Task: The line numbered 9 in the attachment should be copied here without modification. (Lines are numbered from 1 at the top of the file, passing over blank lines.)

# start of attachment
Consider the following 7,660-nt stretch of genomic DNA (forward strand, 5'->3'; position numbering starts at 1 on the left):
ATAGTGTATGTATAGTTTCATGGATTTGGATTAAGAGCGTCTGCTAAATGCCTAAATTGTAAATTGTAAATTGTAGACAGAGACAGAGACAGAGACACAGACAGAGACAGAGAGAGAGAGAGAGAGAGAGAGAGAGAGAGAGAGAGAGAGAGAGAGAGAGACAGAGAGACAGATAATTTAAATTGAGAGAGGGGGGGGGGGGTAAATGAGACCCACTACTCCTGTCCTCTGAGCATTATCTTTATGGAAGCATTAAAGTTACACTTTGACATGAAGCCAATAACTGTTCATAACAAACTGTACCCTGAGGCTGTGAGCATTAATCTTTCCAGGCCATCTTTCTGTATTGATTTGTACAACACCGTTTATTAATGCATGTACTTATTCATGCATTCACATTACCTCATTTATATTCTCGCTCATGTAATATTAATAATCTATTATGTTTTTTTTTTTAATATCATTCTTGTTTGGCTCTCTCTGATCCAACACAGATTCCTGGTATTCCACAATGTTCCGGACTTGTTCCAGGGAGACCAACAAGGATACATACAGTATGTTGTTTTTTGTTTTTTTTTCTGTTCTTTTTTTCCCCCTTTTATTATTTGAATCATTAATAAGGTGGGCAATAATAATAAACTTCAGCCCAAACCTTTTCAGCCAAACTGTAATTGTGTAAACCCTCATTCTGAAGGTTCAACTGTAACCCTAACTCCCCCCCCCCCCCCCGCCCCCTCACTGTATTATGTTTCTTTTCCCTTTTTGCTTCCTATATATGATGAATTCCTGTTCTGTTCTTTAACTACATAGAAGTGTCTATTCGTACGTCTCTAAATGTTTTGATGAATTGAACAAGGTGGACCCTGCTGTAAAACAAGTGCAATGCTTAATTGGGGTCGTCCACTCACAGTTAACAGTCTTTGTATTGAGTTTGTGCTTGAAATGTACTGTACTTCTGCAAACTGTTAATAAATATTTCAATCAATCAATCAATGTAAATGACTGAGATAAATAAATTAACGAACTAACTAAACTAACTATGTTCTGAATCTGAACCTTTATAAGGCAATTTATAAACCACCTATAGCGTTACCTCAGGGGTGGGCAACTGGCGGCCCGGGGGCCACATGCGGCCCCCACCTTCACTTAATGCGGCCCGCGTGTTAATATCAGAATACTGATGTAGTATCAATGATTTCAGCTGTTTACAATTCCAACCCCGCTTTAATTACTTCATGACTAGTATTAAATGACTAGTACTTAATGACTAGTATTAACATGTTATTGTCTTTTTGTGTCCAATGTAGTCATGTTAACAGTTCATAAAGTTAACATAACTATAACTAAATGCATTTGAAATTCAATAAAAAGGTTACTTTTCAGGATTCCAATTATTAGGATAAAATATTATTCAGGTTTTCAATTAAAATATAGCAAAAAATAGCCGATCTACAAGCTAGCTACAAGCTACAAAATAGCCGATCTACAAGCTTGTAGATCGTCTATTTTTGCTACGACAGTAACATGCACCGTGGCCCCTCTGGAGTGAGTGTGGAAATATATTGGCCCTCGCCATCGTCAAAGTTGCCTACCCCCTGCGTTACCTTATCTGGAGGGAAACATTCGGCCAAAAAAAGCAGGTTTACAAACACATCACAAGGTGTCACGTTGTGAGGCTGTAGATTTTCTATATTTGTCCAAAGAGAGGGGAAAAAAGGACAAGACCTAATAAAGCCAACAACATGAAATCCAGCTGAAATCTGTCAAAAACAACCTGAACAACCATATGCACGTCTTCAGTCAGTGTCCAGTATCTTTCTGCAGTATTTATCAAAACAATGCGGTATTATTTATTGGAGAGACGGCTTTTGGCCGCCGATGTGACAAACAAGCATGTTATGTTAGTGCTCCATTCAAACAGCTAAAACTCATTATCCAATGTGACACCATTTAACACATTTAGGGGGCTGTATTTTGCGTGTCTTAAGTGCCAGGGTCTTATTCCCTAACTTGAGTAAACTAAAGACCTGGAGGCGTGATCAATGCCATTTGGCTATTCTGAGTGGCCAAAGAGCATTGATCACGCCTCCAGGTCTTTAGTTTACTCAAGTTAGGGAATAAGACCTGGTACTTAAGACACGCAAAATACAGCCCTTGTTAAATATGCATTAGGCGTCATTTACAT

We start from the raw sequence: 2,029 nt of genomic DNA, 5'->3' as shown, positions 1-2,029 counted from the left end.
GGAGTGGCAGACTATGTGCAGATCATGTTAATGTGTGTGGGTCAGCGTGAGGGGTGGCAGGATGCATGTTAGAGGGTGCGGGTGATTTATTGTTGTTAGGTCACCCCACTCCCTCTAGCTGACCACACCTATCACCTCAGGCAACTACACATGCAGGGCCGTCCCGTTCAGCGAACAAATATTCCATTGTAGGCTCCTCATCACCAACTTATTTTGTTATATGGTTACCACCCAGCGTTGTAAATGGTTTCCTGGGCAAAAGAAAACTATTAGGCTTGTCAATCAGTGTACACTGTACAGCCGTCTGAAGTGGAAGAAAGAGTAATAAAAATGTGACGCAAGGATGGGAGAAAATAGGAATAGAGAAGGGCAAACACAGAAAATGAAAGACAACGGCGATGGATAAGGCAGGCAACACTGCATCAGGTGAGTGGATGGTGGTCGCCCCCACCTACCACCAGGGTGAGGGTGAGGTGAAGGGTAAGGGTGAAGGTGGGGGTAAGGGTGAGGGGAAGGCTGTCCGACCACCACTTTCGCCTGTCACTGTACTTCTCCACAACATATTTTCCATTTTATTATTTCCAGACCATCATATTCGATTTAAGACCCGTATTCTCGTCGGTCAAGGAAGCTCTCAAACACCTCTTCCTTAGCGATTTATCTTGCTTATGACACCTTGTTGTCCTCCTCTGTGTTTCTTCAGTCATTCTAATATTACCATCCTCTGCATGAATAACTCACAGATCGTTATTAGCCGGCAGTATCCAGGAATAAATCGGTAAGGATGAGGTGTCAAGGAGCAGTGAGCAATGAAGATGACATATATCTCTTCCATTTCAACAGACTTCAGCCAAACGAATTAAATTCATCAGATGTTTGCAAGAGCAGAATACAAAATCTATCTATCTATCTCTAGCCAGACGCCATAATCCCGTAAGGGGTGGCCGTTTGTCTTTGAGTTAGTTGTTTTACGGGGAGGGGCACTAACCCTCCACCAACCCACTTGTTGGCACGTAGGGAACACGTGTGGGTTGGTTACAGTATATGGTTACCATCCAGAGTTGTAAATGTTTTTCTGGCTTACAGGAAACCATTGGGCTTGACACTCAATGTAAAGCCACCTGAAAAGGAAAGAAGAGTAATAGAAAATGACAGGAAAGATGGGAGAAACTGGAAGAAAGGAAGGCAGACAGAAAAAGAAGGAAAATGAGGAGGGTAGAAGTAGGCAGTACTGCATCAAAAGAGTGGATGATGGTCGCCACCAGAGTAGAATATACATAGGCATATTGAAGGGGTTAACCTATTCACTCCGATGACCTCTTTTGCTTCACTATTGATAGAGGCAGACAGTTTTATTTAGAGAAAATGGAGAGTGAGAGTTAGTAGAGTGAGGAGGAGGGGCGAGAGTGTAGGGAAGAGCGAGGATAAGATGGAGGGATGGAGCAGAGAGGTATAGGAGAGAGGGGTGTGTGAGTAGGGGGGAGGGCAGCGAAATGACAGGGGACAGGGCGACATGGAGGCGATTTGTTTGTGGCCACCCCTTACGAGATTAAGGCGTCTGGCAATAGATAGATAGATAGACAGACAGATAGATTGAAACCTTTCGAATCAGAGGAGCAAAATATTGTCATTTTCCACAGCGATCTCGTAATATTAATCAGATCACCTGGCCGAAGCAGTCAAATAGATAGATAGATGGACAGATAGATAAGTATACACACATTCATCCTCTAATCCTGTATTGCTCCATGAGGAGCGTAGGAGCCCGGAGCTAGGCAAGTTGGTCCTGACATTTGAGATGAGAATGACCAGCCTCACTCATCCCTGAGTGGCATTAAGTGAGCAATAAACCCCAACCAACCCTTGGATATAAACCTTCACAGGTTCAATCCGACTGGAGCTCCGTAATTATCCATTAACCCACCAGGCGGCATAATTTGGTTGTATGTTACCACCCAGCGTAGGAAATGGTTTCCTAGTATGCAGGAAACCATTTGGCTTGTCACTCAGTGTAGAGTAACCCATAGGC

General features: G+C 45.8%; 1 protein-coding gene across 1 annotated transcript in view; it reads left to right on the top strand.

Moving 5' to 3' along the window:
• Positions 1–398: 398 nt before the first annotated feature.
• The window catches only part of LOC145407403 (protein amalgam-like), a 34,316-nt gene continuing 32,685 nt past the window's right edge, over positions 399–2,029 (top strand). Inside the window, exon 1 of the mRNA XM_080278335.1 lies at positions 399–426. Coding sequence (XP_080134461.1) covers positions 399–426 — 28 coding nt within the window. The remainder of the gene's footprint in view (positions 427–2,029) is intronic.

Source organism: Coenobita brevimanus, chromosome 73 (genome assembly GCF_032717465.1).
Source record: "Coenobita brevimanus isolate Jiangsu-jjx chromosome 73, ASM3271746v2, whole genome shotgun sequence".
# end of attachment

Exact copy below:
Source organism: Coenobita brevimanus, chromosome 73 (genome assembly GCF_032717465.1).